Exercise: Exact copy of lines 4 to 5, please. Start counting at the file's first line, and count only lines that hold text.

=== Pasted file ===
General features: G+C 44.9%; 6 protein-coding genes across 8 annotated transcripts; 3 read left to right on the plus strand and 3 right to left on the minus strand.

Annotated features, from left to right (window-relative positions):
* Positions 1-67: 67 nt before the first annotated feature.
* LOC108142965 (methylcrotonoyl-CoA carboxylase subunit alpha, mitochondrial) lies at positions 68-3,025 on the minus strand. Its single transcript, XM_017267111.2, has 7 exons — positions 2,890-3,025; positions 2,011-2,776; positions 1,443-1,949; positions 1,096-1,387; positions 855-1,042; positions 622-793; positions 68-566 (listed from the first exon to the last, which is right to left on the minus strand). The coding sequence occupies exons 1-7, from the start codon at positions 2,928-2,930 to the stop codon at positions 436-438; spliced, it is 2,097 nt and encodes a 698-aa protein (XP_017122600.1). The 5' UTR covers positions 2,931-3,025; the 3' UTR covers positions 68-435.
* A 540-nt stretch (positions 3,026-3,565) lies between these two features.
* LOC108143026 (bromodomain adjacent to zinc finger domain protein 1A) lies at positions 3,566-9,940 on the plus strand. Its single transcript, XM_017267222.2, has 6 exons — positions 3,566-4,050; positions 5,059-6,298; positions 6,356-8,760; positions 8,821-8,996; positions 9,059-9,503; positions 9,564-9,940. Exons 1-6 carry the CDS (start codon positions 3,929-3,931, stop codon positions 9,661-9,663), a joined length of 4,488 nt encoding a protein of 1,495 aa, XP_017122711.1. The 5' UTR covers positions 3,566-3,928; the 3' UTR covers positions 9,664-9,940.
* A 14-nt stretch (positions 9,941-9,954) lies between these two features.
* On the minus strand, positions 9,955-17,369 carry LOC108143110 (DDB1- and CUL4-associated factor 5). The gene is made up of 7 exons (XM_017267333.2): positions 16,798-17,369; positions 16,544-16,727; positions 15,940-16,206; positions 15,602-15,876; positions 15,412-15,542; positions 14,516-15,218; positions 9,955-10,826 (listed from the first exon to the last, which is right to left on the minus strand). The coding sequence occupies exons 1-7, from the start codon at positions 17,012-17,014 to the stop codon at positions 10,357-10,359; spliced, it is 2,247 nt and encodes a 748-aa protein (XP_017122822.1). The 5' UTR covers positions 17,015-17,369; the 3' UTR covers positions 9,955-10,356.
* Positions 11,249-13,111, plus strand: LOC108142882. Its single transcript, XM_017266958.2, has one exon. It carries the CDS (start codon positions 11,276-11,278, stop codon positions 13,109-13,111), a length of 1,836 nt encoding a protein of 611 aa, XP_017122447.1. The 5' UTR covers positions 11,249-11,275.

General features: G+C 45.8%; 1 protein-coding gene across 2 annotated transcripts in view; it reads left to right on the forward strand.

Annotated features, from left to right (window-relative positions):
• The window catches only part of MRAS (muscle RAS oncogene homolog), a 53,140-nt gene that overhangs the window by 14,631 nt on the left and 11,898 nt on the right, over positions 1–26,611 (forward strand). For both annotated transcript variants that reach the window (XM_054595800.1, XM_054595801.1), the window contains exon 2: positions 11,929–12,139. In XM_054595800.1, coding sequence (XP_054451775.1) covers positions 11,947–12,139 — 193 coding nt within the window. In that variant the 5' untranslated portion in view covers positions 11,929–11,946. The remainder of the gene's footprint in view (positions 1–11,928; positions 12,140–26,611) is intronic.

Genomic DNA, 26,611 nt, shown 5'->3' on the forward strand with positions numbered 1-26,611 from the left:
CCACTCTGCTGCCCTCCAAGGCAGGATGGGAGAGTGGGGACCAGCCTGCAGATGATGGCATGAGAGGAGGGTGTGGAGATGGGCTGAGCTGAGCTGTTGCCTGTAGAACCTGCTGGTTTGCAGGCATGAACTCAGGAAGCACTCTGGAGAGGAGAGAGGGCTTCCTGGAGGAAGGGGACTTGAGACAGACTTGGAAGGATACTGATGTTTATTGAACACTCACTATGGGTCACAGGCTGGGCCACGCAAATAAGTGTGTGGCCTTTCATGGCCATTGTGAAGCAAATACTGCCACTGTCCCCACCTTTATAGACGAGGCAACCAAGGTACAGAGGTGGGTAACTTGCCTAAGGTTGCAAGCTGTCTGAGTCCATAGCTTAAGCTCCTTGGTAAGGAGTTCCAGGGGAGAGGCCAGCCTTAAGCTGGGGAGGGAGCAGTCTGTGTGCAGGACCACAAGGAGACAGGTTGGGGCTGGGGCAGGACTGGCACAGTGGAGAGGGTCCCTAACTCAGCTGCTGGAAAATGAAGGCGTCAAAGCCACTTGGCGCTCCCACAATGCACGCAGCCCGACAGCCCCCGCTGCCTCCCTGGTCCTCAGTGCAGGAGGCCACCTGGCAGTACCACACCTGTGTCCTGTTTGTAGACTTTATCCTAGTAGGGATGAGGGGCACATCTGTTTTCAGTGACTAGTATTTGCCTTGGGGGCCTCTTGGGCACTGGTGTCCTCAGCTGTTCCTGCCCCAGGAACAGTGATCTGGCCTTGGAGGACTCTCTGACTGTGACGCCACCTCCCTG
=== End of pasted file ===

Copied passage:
* LOC108142965 (methylcrotonoyl-CoA carboxylase subunit alpha, mitochondrial) lies at positions 68-3,025 on the minus strand. Its single transcript, XM_017267111.2, has 7 exons — positions 2,890-3,025; positions 2,011-2,776; positions 1,443-1,949; positions 1,096-1,387; positions 855-1,042; positions 622-793; positions 68-566 (listed from the first exon to the last, which is right to left on the minus strand). The coding sequence occupies exons 1-7, from the start codon at positions 2,928-2,930 to the stop codon at positions 436-438; spliced, it is 2,097 nt and encodes a 698-aa protein (XP_017122600.1). The 5' UTR covers positions 2,931-3,025; the 3' UTR covers positions 68-435.
* A 540-nt stretch (positions 3,026-3,565) lies between these two features.